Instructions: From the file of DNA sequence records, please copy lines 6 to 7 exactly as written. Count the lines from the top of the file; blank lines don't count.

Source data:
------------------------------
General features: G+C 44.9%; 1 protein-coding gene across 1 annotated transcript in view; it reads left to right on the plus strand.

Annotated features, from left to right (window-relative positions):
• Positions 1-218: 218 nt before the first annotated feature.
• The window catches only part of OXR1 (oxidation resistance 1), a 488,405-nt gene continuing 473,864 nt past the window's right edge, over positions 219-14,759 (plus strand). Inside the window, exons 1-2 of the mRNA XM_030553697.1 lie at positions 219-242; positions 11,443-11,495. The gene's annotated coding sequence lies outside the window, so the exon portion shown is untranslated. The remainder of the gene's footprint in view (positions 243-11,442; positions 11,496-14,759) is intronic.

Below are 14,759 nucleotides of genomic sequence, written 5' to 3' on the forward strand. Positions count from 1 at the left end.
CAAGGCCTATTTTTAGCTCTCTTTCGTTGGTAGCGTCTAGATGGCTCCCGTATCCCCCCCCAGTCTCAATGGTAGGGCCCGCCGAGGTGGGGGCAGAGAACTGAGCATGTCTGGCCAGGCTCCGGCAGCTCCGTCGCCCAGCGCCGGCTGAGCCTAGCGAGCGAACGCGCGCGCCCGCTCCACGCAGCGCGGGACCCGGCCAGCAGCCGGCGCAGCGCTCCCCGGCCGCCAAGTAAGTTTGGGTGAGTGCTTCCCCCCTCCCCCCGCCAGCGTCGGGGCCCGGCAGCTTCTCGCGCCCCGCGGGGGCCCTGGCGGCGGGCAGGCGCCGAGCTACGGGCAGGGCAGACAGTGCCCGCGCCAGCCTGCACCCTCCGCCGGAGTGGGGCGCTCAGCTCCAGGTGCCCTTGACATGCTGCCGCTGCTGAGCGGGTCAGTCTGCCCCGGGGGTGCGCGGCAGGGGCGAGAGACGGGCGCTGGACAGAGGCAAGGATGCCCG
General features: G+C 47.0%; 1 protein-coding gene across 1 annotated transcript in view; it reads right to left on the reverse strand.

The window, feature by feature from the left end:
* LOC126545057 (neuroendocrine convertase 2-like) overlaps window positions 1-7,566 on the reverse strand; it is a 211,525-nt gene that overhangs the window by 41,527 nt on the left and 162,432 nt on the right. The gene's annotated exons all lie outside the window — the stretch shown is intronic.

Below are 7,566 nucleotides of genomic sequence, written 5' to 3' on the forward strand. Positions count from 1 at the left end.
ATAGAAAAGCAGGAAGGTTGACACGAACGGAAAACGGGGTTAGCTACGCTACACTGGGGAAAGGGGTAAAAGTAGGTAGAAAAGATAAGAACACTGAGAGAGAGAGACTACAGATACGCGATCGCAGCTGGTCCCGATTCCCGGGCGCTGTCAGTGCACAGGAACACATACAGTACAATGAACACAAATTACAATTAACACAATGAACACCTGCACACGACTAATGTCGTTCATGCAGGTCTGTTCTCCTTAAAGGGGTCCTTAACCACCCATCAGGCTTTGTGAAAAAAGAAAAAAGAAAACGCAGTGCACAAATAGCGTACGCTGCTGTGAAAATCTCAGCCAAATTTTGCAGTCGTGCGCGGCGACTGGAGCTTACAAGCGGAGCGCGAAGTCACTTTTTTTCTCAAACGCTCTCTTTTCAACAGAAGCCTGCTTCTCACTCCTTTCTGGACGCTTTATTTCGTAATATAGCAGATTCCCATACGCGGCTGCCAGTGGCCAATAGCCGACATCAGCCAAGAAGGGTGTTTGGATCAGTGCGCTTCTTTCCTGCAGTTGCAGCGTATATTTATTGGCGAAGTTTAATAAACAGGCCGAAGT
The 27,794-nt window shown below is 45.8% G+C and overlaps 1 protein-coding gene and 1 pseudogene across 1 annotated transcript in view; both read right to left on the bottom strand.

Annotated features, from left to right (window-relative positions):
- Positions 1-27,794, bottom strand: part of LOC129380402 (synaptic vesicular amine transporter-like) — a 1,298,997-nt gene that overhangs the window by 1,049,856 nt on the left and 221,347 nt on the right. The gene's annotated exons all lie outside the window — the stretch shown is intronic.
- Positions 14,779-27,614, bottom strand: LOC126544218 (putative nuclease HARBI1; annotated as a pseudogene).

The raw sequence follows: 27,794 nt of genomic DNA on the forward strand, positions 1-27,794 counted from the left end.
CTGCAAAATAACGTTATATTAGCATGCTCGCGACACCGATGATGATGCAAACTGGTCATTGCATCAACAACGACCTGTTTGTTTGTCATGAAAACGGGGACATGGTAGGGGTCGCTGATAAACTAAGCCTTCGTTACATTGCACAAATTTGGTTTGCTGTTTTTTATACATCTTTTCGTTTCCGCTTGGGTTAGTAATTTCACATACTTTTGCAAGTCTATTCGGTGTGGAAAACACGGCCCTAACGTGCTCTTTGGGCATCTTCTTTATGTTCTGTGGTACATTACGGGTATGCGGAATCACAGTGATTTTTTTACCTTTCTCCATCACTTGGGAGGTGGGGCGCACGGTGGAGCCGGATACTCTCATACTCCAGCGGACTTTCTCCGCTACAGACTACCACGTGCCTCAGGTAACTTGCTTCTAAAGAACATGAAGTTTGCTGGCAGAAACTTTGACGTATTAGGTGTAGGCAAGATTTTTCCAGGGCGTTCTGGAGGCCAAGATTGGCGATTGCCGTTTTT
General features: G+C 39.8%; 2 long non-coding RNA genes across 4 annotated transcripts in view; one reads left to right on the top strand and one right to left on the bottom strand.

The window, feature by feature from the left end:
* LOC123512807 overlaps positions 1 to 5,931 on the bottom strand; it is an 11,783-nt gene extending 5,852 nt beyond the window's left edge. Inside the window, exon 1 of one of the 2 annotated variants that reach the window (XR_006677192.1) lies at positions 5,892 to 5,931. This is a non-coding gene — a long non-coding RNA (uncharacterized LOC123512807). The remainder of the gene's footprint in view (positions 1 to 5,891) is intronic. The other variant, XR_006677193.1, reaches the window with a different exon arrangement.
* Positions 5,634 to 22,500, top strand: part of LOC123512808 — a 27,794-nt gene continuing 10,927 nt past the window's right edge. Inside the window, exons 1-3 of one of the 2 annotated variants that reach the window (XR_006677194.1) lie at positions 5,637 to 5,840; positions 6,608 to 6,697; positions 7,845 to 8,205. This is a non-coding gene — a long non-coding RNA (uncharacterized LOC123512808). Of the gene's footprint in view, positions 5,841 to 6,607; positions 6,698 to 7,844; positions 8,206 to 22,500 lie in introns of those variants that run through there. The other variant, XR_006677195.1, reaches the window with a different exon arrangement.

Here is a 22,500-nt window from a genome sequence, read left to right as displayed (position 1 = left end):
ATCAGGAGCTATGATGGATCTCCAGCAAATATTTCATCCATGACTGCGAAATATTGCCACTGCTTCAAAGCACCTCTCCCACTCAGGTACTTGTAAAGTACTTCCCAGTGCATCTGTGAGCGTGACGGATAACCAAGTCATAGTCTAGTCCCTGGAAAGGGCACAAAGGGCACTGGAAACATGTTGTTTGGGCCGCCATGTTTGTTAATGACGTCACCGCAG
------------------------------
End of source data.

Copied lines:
CAAGGCCTATTTTTAGCTCTCTTTCGTTGGTAGCGTCTAGATGGCTCCCGTATCCCCCCCCAGTCTCAATGGTAGGGCCCGCCGAGGTGGGGGCAGAGAACTGAGCATGTCTGGCCAGGCTCCGGCAGCTCCGTCGCCCAGCGCCGGCTGAGCCTAGCGAGCGAACGCGCGCGCCCGCTCCACGCAGCGCGGGACCCGGCCAGCAGCCGGCGCAGCGCTCCCCGGCCGCCAAGTAAGTTTGGGTGAGTGCTTCCCCCCTCCCCCCGCCAGCGTCGGGGCCCGGCAGCTTCTCGCGCCCCGCGGGGGCCCTGGCGGCGGGCAGGCGCCGAGCTACGGGCAGGGCAGACAGTGCCCGCGCCAGCCTGCACCCTCCGCCGGAGTGGGGCGCTCAGCTCCAGGTGCCCTTGACATGCTGCCGCTGCTGAGCGGGTCAGTCTGCCCCGGGGGTGCGCGGCAGGGGCGAGAGACGGGCGCTGGACAGAGGCAAGGATGCCCG
General features: G+C 47.0%; 1 protein-coding gene across 1 annotated transcript in view; it reads right to left on the reverse strand.